Author Information: Fabien Medvecky, University of Otago, firstname.lastname@example.org
Medvecky, Fabien. “Knowing From Others: A Review of Knowledge on Trust and A Critical Introduction to Testimony.” Social Epistemology Review and Reply Collective 4, no. 9 (2015): 11-12.
A Critical Introduction to Testimony
Knowledge on Trust
Oxford University Press, 2011
If you are hungry for some reading on testimonial epistemology—the study of knowledge created and gained through testimony—then Axel Gelfert’s introductory text, A Critical Introduction to Testimony (2014), sits as a perfect entrée to Paul Faulkner’s Knowledge on Trust (2011). Both are well written and both are aimed at philosophers, though they are very different in style. While Gelfert’s volume is clearly aimed as an upper undergraduate or postgraduate philosophy course text, presenting the reader with a good overview of the field, Faulkner’s work delves into more specificity as it develops a rich theory of how we acquire new knowledge as a result of testimony. And while I am sympathetic to Faulkner’s views on the role of trust as the foundation for testimonial knowledge, I think his discussion on trust is a little quick.
Beginning our meal with A Critical Introduction to Testimony, Gelfert takes us through the main moves that have been made with regard to testimony. He opens with a discussion on testimony broadly, from the legal aspects to the everyday, and follows through to the relationship between testimony and the other sources of knowledge, namely perception, memory, and inference (introspection is left largely undiscussed). The book then proceeds to present the various theories that have been put forward about how we acquire knowledge through testimony. In a methodical way, Gelfert guides his reader through the arguments over what count as justifications for justified beliefs when considering testimonies.
In particular, Gelfert discusses the relationship between evidence and testimony (from Bayesian epistemology’s probabilistic beliefs to the internalism/ externalism debate over what justifies our beliefs); reductionism, anti-reductionism, and hybrid theories of justifications; the relationship between knowing and knowledge transmission (do I need to know something before I can let someone else know about it?); the role of trust in testimony (and its cousins, reliance and assurances). Throughout this, Gelfert makes clear and understandable what is often complex, such as Bayesian epistemology or the discussion on testimony and inference to the best explanation. He also includes a welcomed set of questions and suggestions for further reading at the end of each chapter; this is the textbook aspect.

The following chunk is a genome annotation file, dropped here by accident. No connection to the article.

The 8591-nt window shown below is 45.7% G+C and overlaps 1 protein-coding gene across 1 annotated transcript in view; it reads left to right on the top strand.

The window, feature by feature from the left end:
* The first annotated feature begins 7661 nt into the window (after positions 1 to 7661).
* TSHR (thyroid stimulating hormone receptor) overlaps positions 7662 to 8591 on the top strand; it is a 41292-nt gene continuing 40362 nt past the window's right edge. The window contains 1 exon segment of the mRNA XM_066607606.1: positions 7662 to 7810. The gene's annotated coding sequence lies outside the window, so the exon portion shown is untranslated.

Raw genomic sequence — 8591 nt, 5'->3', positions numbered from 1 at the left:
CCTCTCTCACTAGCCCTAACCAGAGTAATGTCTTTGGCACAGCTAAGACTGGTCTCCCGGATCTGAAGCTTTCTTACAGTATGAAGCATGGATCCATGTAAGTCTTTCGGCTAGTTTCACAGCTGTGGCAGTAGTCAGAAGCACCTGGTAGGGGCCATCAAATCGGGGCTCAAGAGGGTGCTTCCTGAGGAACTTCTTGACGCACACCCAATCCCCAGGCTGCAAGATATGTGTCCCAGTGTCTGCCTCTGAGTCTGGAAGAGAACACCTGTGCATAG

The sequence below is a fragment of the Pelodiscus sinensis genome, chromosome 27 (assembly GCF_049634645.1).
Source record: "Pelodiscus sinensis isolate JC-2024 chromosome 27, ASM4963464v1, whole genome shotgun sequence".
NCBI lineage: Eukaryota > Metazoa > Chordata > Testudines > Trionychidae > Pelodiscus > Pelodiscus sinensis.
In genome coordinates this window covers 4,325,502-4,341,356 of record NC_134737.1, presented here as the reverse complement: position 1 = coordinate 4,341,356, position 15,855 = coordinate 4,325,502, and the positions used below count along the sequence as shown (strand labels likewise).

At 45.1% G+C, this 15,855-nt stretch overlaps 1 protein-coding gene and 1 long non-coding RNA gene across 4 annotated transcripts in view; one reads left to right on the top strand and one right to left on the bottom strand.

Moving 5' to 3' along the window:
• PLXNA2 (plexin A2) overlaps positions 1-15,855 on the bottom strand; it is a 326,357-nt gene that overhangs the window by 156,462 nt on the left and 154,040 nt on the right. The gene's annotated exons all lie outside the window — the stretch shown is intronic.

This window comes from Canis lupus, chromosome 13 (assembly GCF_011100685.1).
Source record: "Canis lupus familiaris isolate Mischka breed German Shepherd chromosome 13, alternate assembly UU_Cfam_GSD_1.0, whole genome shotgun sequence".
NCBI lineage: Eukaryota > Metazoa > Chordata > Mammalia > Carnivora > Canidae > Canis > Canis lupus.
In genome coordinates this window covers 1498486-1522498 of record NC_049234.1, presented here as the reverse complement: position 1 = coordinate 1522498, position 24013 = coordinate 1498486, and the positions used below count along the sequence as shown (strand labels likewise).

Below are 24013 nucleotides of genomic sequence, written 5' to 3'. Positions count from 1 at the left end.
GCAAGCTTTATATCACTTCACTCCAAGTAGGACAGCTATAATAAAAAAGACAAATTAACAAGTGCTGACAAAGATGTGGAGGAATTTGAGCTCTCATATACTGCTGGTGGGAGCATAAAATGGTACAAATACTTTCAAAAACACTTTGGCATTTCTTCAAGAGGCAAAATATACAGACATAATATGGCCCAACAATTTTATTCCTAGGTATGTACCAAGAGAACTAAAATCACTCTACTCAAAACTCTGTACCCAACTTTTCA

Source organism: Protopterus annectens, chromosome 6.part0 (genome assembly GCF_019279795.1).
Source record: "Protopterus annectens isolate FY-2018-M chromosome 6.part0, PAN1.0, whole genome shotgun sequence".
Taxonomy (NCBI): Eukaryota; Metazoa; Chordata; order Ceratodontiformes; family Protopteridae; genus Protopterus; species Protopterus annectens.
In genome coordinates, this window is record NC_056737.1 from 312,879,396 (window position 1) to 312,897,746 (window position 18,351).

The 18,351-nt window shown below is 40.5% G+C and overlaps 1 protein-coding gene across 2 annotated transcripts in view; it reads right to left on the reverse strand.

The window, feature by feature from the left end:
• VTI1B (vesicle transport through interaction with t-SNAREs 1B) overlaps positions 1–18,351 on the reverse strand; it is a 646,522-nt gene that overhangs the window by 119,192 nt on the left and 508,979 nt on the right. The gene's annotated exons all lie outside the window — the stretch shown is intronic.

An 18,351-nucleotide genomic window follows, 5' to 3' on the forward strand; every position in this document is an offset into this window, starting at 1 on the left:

But the tasty part of this dish is the closing chapters where Gelfert moves from pure exposition of what has been argued in the field to pushing for his own agenda. This is especially noticeable in his consideration of pathologies of testimony where he pushes for a moral (Kantian) take to testimonial epistemology, arguing that failures in our testimonial system can extend beyond solely harming the hearer and can harm third parties (think of gossip, for example) or, echoing Miranda Fricker, can also harm and be unjust to the speaker. I only wish there had been more of the argumentative Gelfert in the book; that the argument for a moral take on testimonial epistemology had been given more scope.
By contrast, Faulkner is clearly driving an argument in his well-written and engaging book. Faulkner presents both a rich and a clear theory of how we might be justified to accept testimony as knowledge. He makes his argument for what Gelfert calls a hybrid theory, a blend of reductive and non-reductive views. Faulkner guides his reader through a number of existing positions before asserting his own, the trust theory of testimony. His argument centres on cooperation and the role of trust as the foundation for testimonial knowledge; a view that is both reasonable and well put forward. In presenting his theory, Faulkner frames it by drawing on quasi-formal models of epistemology and on game-theory-like thought experiments. But these, however useful, come at a cost: they are overly individualistic in their approach to trust (as opposed to social or communal).
While I am very sympathetic to Faulkners’ view that trust is central to any theory of testimony, I think his individualist take on trust makes short work of the sociality of trust. Indeed, Faulkners’ individualist bent is especially explicit when he discusses how breaching social norms affects trust, which he notes can affect a) the wrongdoer (e.g. shame, guilt), b) the wronged (e.g. resentment), or c) third parties (e.g. disapproval). In his discussion on how these then play out in our relations to trust, the third (social) view drops out. Yet I can’t help but think that the social structure we operate in plays an important role in our assignment of trust. Given that trust is foundational to our justification for treating testimony as knowledge, then this sociality also must play an important role in what testimony we feel justified to accept, which we should doubt, and which we ought to reject. I believe this deserved more discussion.
With Gelfert as my entrée and Faulkner as my main dish, one might think my wants for testimonial epistemology would be satiated. And while I was very pleased and satisfied, I could have had a little more from both. I would have enjoyed a little more of Gelferts’ argument for a moral take on testimony, and I would have liked a more thoughtful discussion on the sociality of trust from Faulkner, and how such sociality plays out with regard to testimonial epistemology. Maybe this is just me greedily asking for dessert.
Categories: Books and Book Reviews